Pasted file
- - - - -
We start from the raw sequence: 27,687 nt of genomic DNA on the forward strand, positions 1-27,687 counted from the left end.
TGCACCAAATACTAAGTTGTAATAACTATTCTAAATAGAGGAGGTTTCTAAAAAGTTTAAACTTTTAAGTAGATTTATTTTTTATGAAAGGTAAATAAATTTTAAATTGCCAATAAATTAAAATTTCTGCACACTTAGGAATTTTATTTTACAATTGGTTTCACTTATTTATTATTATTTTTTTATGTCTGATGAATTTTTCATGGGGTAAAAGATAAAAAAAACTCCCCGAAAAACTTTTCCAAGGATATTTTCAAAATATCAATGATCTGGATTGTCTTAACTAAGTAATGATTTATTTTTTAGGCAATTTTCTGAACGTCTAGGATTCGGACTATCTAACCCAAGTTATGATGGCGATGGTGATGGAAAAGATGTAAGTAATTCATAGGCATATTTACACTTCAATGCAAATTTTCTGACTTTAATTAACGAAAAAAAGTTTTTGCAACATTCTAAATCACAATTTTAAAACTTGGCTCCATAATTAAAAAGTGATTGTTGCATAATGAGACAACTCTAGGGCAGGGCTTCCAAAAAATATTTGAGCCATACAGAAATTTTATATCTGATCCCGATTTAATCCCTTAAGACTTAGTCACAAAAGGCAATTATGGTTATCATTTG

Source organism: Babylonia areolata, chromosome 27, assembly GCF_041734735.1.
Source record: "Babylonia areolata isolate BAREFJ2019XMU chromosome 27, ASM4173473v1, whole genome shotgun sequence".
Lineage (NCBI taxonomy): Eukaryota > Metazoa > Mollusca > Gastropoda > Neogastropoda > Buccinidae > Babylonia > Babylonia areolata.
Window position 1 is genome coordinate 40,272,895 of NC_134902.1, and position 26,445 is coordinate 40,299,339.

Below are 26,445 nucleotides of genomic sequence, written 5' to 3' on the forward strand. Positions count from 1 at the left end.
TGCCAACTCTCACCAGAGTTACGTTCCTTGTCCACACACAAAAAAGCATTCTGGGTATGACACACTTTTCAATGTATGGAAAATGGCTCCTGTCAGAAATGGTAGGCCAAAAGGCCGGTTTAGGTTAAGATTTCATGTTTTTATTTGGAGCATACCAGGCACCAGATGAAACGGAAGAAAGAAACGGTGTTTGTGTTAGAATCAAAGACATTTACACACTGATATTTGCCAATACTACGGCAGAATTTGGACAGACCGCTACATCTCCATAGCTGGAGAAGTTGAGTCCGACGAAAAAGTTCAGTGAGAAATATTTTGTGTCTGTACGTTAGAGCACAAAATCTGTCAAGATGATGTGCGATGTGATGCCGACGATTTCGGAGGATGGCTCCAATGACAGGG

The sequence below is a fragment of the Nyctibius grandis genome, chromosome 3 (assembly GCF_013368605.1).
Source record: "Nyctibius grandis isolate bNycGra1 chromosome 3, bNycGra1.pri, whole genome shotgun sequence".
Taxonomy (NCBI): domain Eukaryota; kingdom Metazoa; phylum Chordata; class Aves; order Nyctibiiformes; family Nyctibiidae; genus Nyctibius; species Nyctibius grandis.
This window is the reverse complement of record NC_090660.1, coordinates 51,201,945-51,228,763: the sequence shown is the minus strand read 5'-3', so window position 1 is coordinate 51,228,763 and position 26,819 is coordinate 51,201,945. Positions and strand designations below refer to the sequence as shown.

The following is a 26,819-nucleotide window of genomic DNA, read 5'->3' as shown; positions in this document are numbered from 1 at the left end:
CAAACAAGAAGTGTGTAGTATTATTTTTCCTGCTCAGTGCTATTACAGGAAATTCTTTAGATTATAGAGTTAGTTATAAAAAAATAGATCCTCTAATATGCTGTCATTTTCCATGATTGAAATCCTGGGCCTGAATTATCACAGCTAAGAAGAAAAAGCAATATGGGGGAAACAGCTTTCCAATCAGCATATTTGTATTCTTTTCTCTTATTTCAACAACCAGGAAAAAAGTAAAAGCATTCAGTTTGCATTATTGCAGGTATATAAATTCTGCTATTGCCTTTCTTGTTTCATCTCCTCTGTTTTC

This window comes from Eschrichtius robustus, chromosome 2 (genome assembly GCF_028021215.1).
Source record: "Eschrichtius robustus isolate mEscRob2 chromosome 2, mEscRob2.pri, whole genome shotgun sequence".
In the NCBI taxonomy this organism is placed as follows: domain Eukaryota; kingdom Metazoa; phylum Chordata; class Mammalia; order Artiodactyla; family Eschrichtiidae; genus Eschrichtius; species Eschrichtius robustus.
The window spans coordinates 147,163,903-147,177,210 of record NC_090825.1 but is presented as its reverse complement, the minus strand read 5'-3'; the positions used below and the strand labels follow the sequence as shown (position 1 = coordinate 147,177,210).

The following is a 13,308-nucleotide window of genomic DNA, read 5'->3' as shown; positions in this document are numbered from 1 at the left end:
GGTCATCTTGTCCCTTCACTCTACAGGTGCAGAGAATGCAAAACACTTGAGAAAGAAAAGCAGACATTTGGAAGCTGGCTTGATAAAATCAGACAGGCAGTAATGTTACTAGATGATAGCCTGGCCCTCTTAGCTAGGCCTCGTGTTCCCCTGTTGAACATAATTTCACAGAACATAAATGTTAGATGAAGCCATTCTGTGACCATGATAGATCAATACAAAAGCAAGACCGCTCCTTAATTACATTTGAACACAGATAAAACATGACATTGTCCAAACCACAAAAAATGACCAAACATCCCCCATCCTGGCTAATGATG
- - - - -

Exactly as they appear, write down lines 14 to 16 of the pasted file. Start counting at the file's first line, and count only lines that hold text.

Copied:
CAAACAAGAAGTGTGTAGTATTATTTTTCCTGCTCAGTGCTATTACAGGAAATTCTTTAGATTATAGAGTTAGTTATAAAAAAATAGATCCTCTAATATGCTGTCATTTTCCATGATTGAAATCCTGGGCCTGAATTATCACAGCTAAGAAGAAAAAGCAATATGGGGGAAACAGCTTTCCAATCAGCATATTTGTATTCTTTTCTCTTATTTCAACAACCAGGAAAAAAGTAAAAGCATTCAGTTTGCATTATTGCAGGTATATAAATTCTGCTATTGCCTTTCTTGTTTCATCTCCTCTGTTTTC

This window comes from Eschrichtius robustus, chromosome 2 (genome assembly GCF_028021215.1).
Source record: "Eschrichtius robustus isolate mEscRob2 chromosome 2, mEscRob2.pri, whole genome shotgun sequence".